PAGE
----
Wednesday, November 3, 2010

George Armstrong Custer Pays the Price at Little Big Horn


The Battle of the Little Big Horn also known as Custer's Last Stand took place on June 25,1876 on the banks of the Little Big Horn River in Southern Montana Territory.
Most say that George Armstrong Custer made a deadly mistake when he split his command, which numbered over 650 men organized into three battalions. Commanding the other two battalions were Major Reno and Captain Benteen. Custer commanded the third unit himself.
             Custer chose to ignore his scouts' reports about the size of the Indian encampment. Unfortunate because the Indian force located on the banks of the Little Big Horn River was huge. It has been estimated that there were over 2,500 warriors.
Benteen and his Calvary were sent to the west to search the southern bluffs for Indians, Reno was to cross the river and attack the southern end of the Indian camp and Custer was to attack the middle of the encampment with his cavalry.
Reno never succeeded in attacking the village because he realized a trap was set for him.   Reno ordered his Calvary to dismount and form a defensive formation instead of attacking--losing a third of his cavalry in a running battle. Reno did not regain control of his resources until reaching a bluff on the other side of the river. Finally, his cavalry was able to regroup and fight a pitched battle.
Benteen realizing that he had been sent on a deadly mission returned and found Reno's outfit in trouble.    Satisfied just to hold the bluff Reno and Benteen were able to hold off the Indians until nightfall.
Four miles upstream Custer took his men toward the central ford of the Little Big Horn River. The Indians swarmed from everywhere, coming across the river and up into the gullies. Custer never reached the river and was forced to higher ground by the Indians.   He quickly set up a position in the front with a defensive rear guard on the high open ground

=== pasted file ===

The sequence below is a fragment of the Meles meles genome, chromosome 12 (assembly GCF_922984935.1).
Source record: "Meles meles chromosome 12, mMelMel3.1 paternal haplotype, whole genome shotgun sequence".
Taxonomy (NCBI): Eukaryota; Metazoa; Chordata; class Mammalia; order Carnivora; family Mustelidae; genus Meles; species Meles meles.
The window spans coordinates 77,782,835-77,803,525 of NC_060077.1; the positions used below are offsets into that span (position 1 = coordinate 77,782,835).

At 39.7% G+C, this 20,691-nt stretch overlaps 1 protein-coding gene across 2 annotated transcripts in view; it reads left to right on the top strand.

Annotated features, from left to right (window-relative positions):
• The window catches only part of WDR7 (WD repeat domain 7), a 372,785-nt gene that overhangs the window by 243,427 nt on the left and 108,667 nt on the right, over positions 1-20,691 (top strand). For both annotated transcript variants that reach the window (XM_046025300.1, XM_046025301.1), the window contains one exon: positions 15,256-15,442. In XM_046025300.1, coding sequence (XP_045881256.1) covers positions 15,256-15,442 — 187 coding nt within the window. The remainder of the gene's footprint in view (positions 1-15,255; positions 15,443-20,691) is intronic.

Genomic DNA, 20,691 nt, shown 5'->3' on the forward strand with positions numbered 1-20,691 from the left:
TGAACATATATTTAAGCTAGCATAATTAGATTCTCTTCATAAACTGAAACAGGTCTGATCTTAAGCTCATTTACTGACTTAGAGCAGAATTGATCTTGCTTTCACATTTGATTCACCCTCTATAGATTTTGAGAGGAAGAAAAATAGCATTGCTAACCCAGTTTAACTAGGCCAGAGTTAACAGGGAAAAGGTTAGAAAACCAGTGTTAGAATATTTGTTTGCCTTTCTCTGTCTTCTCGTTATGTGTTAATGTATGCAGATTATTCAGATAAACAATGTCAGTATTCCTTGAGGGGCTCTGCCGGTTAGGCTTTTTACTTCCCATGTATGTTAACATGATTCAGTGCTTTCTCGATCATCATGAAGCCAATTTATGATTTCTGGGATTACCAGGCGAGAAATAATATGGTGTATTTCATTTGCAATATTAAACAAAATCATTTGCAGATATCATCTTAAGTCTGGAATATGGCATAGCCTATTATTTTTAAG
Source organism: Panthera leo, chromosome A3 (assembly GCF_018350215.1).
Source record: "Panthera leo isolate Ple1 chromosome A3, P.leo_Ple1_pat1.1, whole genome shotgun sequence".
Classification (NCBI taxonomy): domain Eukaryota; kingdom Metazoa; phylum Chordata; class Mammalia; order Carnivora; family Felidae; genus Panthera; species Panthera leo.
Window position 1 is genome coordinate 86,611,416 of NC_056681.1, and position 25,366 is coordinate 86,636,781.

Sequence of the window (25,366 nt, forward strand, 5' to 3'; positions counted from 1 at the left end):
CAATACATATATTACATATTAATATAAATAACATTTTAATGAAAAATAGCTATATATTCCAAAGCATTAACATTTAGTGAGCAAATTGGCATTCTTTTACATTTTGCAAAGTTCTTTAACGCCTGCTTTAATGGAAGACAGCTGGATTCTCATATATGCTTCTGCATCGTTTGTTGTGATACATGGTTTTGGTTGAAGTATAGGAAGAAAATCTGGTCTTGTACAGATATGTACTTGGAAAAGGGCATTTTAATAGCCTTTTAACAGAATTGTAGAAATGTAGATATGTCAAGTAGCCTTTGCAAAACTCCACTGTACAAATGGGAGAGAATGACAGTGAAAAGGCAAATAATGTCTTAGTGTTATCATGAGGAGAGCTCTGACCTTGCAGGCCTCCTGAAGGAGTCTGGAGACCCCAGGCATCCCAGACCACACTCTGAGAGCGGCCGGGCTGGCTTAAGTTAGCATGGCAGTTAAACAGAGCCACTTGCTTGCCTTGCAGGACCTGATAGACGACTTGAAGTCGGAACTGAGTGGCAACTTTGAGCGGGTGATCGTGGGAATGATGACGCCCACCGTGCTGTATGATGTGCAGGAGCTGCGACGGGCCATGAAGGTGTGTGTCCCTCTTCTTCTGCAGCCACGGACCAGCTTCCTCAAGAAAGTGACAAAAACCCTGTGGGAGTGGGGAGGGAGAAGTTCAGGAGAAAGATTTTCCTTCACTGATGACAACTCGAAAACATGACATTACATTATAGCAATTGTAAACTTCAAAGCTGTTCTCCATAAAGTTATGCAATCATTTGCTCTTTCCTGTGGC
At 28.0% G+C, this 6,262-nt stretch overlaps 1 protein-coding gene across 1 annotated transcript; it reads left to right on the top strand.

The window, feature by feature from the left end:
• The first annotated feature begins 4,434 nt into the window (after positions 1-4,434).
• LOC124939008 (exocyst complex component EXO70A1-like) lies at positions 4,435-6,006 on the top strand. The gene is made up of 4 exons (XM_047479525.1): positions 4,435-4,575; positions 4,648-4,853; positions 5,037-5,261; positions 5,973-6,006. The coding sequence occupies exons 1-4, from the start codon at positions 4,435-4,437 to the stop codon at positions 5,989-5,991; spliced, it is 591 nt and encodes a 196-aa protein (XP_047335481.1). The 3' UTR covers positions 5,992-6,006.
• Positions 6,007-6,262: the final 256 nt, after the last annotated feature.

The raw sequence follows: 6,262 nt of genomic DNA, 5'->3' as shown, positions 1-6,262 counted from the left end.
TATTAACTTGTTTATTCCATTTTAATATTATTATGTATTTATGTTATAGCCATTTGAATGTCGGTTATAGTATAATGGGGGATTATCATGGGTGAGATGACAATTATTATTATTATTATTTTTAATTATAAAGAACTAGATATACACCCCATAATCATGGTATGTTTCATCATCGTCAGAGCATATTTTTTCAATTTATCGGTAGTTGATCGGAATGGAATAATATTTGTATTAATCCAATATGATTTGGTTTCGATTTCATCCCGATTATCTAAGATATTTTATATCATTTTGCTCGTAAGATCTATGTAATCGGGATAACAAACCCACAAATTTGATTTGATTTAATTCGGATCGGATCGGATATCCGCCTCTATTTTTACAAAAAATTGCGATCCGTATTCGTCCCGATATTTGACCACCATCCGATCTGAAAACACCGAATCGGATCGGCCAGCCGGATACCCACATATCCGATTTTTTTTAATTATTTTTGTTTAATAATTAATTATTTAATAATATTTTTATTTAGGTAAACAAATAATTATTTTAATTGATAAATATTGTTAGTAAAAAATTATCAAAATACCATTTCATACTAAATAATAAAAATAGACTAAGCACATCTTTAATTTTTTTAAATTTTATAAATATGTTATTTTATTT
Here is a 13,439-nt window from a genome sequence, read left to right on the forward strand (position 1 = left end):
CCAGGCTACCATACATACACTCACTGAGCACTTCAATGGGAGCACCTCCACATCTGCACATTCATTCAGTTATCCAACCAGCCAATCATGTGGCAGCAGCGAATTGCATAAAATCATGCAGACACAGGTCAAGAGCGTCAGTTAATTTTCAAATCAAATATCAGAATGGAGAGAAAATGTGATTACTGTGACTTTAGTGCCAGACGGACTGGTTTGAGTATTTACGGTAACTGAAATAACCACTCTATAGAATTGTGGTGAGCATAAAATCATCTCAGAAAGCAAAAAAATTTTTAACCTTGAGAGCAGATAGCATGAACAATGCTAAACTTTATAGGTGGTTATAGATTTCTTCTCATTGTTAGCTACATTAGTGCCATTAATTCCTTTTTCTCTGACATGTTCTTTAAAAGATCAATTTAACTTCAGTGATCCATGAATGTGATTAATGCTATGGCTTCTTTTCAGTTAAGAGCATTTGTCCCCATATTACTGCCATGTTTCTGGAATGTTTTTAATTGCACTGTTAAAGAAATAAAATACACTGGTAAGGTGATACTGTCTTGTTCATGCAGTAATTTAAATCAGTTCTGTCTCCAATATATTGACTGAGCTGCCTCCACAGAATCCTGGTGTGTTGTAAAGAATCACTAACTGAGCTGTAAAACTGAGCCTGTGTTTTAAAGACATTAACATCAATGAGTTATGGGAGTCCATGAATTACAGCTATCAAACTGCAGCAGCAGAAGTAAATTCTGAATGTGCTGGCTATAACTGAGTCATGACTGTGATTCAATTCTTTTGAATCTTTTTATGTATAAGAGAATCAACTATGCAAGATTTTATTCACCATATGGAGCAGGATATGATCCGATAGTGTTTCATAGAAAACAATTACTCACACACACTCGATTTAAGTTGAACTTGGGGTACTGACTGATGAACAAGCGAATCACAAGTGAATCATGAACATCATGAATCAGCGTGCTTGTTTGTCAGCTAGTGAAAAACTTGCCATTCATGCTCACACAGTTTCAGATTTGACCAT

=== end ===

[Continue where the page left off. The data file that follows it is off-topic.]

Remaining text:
The Sioux attacked and over ran the rear guard while Crazy Horse attacked the unit led by Custer. In the end, all 197 men on the hill were killed in less than 20 minutes.
                Custer made some serious mistakes, ultimately leading to his death and the death of his men.  First he split his command, leaving a force two small for the task.  He also refused additional help because he wanted to capture all the glory for himself and the 7th Cavalry. Second, he greatly underestimated his enemy, not so much in numbers, but in ability to fight. Obviously, Crazy Horse was a very able commander. Third, he overestimated the ability of his own men. The men were tired and the horses were tired—they should have rested a day before going into battle.  Overall, Custer’s mistakes cost him his own life as well as the lives of his men. Gallantry and over-zealousness are two very different traits in combat leaders. Gallantry, gets men killed—but normally for good reason and often with positive outcome. Over-zealousness normally just gets men killed. Custer was an over-zealous commander at Little Big Horn.

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